By Chris Alcantara
The NDP surge in Quebec was the key storyline of this election campaign, culminating in an unprecedented number of seats captured by the NDP on Monday.
Surprisingly, nobody has been able to provide a convincing explanation for why the NDP was so successful in Quebec this time around.
Many commentators seem to think that the performance of Jack Layton was key, pointing specifically to his positive demeanour, his appealing command of the French language, his love for the Montreal Canadiens, and the sympathy he received due to his health problems.
Others suggest that Quebecers finally realized that their views were in fact consistent with the social democratic values of the NDP.
Finally, others argue that the rise of the NDP had more to do with the campaigning failures of the Conservative, Liberal, Bloc Québécois, and Green parties of Canada.
All of these factors may collectively be true, but I think a different explanation is more convincing.
First, I think it’s accurate to say that much of the blame for the NDP’s surprising gains in Quebec should be placed at the feet of Gilles Duceppe and the Bloc Québécois.
But not for the reasons that are normally given.
Instead, the backlash toward the BQ had more to do with its changing role and status in Parliament.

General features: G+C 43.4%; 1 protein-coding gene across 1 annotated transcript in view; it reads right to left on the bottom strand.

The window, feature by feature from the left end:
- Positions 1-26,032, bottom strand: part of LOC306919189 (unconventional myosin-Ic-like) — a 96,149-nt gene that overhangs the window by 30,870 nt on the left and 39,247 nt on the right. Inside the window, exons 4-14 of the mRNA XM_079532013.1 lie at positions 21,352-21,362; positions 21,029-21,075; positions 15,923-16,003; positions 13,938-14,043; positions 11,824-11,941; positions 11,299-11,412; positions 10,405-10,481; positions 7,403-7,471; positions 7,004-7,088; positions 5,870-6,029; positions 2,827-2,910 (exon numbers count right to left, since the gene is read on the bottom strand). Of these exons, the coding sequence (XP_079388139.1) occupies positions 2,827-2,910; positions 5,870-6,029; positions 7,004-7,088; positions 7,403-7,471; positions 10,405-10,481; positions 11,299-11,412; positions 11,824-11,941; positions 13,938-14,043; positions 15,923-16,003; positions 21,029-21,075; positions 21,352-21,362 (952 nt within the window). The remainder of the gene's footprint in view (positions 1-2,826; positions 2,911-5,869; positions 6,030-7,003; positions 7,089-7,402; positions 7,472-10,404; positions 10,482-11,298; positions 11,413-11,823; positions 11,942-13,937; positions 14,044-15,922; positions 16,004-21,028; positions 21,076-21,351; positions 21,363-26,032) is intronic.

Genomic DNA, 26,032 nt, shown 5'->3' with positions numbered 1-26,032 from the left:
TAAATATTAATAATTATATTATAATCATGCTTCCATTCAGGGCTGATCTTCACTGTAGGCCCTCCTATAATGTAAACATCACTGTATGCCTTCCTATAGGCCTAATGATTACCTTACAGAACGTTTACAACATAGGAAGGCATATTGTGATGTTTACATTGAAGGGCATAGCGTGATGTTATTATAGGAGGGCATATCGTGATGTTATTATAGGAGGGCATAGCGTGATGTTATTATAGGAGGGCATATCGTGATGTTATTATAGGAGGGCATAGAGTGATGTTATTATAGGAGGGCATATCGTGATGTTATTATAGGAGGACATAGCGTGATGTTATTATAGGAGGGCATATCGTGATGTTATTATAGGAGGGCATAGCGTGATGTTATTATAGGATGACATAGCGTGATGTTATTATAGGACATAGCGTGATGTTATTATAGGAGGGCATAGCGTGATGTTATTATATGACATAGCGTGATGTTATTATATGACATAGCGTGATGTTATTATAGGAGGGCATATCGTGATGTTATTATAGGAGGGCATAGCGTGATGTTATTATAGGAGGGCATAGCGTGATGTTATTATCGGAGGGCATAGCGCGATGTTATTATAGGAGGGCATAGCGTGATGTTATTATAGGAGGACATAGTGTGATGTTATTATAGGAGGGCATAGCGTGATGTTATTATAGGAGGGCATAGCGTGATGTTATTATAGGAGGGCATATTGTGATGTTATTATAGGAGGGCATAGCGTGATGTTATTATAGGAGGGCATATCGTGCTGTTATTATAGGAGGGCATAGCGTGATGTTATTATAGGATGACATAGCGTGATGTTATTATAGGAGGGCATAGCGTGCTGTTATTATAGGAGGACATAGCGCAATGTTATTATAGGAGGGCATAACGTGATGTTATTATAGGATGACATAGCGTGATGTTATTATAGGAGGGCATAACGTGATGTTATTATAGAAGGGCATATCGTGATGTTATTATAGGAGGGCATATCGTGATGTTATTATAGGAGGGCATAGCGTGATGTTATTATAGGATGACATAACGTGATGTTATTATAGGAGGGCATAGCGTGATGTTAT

In previous Parliaments, the other federal parties saw the BQ as a potential ally to pass or defeat legislation and even as a partner in a coalition government.
But these images of the BQ as ally and coalition partner are no longer politically acceptable in Canada.
Indeed, all of the major federal parties in this campaign went out of their way to accuse each other of cooperating with the BQ in the past to form some sort of coalition government.
The implication was that cooperating with the BQ was not what a federal political party should be doing.
As a result of these accusations, the main federal political parties can no longer cooperate with the BQ anytime in the near future, which means the ability of the BQ to represent the interests of Quebec in Ottawa are severely hindered.
Quebecers realized that this new reality existed and voted for the only party in Ottawa that was willing to address Quebec’s demands and had the power to turn them into policy.
Second, the surging support for the NDP in Quebec makes sense for another reason.
If Quebecers toss out Jean Charest and elect a PQ government in the upcoming provincial election, it makes even more sense that Quebecers voted for the only federal party that had expressed a willingness to reopen constitutional negotiations to restructure the Canadian federation.
As a result, history was made when Quebec went orange on Monday.
(Published in the Toronto Star on May 5, 2011.)
Christopher Alcantara is an assistant professor in the department of political science at Wilfrid Laurier University. His latest book, Negotiating the Deal: Comprehensive Land Claims Agreements in Canada, is forthcoming from University of Toronto Press.